“Given the historic nature of the charges in these cases, it is hard to imagine a more powerful circumstance for televised cases,” said letter, dated Thursday. “If the public is to fully accept the outcome, it will be essential for it to witness, as directly as possible, the conduct of the trial, the strength of the evidence presented and the credibility of the witnesses.”
A spokeswoman for Mauskopf’s office did not immediately respond to a request for comment.
While cameras are common in state and local courtrooms, they are generally not allowed in federal courtrooms. The Judicial Conference of the United States, the policymaking body for the courts, has allowed some pilot programs in recent decades focusing on civil cases. Lawmakers in both parties have unsuccessfully pushed legislation to allow more transparency.
During the pandemic, court policies loosened, with some federal courts using Zoom for hearings and live streaming audio of oral arguments.
A lawyer for Trump has also suggested they want the expected trial on election-related charges in 2020 to be televised.
Last month, after Trump revealed he had received a targeting letter from special counsel Jack Smith, Trump’s lawyer John Lauro said he would welcome further transparency.
“I hope the Department of Justice will join that effort so we can pull back the curtain and all Americans can see what’s going on,” Lauro told Fox News.
A spokesman for Smith declined to comment on the prospect of televised proceedings.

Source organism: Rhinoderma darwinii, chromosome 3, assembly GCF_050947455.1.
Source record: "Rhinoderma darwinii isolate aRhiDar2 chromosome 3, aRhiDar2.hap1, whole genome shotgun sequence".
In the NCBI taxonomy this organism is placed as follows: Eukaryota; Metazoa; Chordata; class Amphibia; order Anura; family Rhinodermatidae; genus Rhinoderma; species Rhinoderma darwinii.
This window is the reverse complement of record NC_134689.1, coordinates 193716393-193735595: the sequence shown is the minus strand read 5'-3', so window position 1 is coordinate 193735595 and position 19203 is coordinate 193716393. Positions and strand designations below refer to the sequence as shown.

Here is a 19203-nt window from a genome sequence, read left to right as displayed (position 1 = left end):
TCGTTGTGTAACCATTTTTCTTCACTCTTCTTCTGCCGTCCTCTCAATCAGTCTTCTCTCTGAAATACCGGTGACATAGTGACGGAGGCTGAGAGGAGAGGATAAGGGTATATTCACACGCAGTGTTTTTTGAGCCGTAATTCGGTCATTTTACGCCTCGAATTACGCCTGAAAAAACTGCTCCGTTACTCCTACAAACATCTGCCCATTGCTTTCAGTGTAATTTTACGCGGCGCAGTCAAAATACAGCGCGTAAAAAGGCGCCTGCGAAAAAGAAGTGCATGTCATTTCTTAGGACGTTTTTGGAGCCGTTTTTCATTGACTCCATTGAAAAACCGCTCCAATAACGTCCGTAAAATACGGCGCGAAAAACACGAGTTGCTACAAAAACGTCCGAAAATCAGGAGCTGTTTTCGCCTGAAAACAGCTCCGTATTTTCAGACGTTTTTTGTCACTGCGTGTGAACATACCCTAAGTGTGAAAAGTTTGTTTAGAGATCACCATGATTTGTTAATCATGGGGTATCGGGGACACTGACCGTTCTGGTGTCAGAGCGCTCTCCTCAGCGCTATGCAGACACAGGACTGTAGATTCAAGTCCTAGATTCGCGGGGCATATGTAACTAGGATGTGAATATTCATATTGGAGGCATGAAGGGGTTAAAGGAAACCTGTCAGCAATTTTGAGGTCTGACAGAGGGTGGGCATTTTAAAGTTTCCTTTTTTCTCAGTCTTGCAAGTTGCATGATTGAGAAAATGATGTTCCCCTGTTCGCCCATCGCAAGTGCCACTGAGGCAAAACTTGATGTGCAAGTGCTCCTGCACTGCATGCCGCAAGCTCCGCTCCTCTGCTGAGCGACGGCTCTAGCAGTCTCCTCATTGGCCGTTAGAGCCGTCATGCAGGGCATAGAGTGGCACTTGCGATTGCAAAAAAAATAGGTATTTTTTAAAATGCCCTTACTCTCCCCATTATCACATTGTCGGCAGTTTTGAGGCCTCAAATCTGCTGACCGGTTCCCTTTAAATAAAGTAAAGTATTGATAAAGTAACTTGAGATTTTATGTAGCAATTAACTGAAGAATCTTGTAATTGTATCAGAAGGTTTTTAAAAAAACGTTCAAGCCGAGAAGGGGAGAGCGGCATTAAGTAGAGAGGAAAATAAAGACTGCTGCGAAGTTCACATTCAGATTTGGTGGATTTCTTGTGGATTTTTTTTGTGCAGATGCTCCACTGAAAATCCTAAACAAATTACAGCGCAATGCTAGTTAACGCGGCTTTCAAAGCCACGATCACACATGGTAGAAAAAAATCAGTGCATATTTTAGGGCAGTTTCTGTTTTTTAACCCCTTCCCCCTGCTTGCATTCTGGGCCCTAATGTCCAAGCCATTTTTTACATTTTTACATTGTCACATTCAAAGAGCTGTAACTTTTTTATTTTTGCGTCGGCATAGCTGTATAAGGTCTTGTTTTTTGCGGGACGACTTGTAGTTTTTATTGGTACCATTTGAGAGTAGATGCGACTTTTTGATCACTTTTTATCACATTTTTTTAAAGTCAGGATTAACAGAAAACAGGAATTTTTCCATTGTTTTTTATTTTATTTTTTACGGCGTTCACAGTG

The federal district court in Washington, where Trump is likely to face election-related charges, has never allowed cameras.
Opponents of courtroom cameras argue that they can be disruptive, intimidate witnesses and cause judges and jurors to lose their relative anonymity.
Gabe Roth, executive director of Fix the Court, a group that advocates for more openness and accountability of federal courts, argued that televising the Trump trials would be positive because “more access to primary sources is always a positive thing.”
But Roth said the chance of that happening is “very, very slim,” in part because members of the U.S. Judicial Conference are mostly not of a generation that appreciates the widespread use of video.
“The decision makers are not people with Instagram and TikTok accounts,” he said.
Moreover, Roth said, “Courts change policy more slowly than a battleship turns right or left.”
Trump’s hearing Thursday before a federal judge in Washington was not televised. During the trial, Trump pleaded not guilty to charges that he conspired to overturn the results of the 2020 election, appearing at the federal courthouse just blocks from where his supporters stormed the US Capitol to keep him power on 6 January. 2021.
Trump also faces a federal trial in Florida scheduled for May in the classified documents case Smith brought against him.
The lawmakers’ letter to Mauskopf, who serves as director of the Administrative Office of the U.S. Courts, argued that “(i) it is imperative that the conference ensure timely access to accurate and reliable information surrounding these cases and all their cases, given extraordinary national importance to our democratic institutions and the need for transparency.”
Members of the House who signed the letter included Democratic Rep. Bennie G. Thompson, who chaired the House committee that investigated the attack on the Capitol on January 6, as well as Reps. Jamie B. Raskin (Md.) and Zoe Lofgren (Calif.). .).
Rep. Gerald E. Connolly (D-Va.), another of the signatories, said in a tweet that “the American people have a right to know what is being said on matters that concern us all,” adding that it is “in everyone’s best interest to know the truth.”
Connolly has previously introduced legislation that would allow Supreme Court proceedings to be televised.
Devlin Barrett, Spencer S. Hsu, and Ann E. Marimow contributed to this report.